For the first time in nearly 10 years, I actually got the right answer from a doctor at a medical conference.
This weekend I was lecturing at the International Foot & Ankle Foundation meeting in lake Tahoe, and I was lecturing on running injuries. One of the injuries I was giving was about the protocols and the actual routines that I used with injured runners for common foot and ankle problems like stress fractures and plantar plate sprains, Achilles tendonitis and so on.
At the beginning of that lecture, I actually asked a question. I talked about some of the things that we as physicians always use as protocols. They’re very certain things that we do a certain way pretty much across the board, and those things are very, very standard.
Now, what I was asking the group of doctors there was I said, “Well, if you had a runner with a fourth metatarsal stress fracture and they had this level of pain and this level of disability and this level of complaint about it, how long would you expect to have them in a fracture walking boot?” And there was a doctor from Flagstaff, Arizona who actually raised his hand. And he said, “It depends.”
I was shocked because normally, people say four weeks or six weeks. They give me some arbitrary timeline. But without understanding all of the factors that go into that equation, all of the important decision points, all of the things that actually change that course of treatment, you can’t make that call. So when a doctor tells you it’s going to be four weeks or six weeks or eight weeks, they’re doing that based on a protocol that is specific to them and their routine and their practice, but not specific to you.
So when runners call me, which they do all the time when they get frustrated with those routines, they ask me, “Why can’t I get a straight answer? Why can’t my doctor just tell me how long it’s going to be?” Well, there’s a lot of pieces to that equation that you have to think about. How much are you damaging the tissue when you’re walking, running, working out, whatever you’re doing? What are you doing to reduce that damage in terms of reducing the stress and strain to that piece of injured tissue? What are you doing to supplement your overall fitness so that when you return to run, you’ll be more stable, better coordinated and less likely to actually load that structure to re-injure it? What are you doing to support your nutrition, your hydration, your sleep, all of those other pieces that you always do in training? What are you doing to support those during your running recovery right now? That’s what you’ve really got to think about.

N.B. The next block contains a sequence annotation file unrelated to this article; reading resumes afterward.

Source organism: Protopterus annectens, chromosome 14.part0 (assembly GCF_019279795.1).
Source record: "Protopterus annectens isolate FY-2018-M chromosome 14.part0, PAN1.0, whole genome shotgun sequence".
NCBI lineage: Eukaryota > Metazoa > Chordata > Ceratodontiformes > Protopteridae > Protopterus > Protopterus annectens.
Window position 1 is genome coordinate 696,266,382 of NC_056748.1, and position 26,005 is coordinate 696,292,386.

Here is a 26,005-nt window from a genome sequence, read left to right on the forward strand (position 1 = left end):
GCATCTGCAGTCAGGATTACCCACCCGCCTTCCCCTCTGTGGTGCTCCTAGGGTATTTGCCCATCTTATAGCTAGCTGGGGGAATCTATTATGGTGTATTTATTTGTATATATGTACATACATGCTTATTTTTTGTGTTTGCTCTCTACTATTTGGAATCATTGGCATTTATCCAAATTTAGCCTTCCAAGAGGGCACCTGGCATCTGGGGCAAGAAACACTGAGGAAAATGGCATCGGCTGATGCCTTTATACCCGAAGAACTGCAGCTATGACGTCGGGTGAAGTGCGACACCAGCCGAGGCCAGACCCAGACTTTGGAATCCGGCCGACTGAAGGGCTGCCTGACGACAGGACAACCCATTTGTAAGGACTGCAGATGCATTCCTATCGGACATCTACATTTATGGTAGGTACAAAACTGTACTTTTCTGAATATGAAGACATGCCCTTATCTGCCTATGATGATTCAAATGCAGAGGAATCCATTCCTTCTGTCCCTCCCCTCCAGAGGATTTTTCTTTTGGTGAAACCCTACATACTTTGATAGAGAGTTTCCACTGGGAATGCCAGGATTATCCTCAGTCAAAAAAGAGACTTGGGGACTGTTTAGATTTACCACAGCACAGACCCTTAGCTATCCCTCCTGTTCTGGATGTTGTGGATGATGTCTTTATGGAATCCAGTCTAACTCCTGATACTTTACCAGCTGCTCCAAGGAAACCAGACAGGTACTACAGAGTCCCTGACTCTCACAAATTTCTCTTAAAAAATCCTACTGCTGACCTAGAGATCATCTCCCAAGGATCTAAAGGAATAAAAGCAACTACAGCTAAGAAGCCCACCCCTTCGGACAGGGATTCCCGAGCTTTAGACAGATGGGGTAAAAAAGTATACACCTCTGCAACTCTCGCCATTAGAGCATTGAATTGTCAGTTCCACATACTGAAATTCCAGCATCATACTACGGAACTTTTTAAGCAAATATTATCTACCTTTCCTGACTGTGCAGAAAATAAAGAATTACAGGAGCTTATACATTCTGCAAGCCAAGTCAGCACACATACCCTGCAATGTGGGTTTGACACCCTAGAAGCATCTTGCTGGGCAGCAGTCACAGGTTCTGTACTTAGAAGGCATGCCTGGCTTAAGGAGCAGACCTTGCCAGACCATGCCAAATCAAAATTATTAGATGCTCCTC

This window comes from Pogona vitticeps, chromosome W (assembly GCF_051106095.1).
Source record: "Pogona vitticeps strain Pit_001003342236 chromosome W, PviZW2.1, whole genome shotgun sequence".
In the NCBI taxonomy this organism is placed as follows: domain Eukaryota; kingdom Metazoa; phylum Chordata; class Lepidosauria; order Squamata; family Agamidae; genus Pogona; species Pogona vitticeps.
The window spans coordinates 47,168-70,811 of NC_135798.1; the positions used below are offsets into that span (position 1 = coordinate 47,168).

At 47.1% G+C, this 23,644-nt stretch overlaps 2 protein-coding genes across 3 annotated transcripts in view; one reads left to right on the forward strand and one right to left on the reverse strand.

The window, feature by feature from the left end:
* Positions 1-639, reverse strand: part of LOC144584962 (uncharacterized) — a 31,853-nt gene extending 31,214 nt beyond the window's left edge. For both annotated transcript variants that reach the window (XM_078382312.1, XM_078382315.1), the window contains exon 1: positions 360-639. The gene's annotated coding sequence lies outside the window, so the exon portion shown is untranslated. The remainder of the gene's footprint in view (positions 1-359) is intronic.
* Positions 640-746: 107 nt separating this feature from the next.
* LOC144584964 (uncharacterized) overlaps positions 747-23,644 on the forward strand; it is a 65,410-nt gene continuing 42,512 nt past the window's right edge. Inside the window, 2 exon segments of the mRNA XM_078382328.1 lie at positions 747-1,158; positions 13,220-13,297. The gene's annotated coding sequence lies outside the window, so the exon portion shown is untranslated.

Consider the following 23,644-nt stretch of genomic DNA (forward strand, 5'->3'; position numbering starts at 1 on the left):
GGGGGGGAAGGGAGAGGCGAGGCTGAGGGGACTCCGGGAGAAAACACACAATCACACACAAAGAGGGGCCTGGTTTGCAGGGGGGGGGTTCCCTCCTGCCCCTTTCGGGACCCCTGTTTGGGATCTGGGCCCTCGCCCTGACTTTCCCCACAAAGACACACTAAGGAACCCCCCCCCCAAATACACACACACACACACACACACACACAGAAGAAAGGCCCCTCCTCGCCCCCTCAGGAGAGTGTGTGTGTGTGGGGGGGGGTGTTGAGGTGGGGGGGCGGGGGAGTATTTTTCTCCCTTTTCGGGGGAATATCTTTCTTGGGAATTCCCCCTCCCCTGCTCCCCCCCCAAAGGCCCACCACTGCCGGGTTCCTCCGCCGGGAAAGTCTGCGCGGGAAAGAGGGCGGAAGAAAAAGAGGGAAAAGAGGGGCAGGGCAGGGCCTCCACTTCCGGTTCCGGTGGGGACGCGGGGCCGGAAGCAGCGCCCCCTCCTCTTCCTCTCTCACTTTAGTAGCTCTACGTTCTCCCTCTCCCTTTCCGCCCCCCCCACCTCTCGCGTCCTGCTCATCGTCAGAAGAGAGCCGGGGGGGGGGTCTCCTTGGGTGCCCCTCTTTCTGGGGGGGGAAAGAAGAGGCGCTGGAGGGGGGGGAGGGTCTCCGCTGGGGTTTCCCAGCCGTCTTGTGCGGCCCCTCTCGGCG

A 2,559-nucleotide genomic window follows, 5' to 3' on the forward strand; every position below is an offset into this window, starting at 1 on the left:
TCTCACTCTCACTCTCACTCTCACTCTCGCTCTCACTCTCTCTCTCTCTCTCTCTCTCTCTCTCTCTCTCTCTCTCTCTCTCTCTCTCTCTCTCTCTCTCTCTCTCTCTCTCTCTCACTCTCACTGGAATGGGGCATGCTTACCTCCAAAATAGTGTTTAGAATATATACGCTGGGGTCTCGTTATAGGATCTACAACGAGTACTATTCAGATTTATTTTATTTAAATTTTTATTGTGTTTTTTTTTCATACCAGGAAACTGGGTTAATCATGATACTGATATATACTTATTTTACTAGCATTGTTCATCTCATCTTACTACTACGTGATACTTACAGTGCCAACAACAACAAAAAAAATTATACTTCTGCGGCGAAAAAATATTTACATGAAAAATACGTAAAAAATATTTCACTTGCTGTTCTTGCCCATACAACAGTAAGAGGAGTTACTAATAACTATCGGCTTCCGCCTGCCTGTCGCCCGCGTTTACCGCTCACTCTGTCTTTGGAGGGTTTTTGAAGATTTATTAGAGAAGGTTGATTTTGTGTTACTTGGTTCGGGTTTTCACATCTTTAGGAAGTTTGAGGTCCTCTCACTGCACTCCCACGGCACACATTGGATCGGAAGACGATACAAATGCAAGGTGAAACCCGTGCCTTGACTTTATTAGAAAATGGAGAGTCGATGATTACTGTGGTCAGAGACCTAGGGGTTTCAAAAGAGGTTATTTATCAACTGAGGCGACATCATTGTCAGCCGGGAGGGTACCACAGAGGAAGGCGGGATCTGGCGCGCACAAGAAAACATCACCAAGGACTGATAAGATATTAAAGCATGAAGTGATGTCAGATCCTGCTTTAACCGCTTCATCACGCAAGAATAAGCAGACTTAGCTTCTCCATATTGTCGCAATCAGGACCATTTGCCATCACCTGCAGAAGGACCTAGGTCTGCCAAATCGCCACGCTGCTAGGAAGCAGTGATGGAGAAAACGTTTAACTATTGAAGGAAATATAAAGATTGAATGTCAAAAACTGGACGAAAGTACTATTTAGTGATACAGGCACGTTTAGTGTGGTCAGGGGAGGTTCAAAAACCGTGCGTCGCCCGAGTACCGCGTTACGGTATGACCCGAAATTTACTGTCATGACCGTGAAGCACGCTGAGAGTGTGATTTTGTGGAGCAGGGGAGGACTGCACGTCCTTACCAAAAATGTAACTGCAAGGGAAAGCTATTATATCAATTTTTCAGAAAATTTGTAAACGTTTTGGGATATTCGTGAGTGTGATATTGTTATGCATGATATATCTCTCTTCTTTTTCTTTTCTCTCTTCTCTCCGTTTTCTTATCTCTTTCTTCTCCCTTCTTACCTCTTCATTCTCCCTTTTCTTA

Remember, when you get an arbitrary timeline, it’s arbitrary. It’s for everybody in the waiting room, not just for you the athlete. It’s for everyone, so you’ve got to take the pieces that you know can adjust that equation and then either talk to your doctor or figure it out on your own on how you can adjust it a little bit.
That’s the kind of stuff we talk about at the runners aid station. So I answer questions live. We get on a webcam call. I do a little training. We talk about these questions that people get, then they’re trying to figure out, is this really normal or is this not normal? Is there something else I should ask my doctor? How can I get a straight answer out of my doctor? How can I figure out whether or not I can get rid of the boot? How do I figure out whether or not I can actually run?
Those are the things we talk about at the runners aid station. So if you want to join us there, just go to docontherun.com/aidstation and we’ll see you there.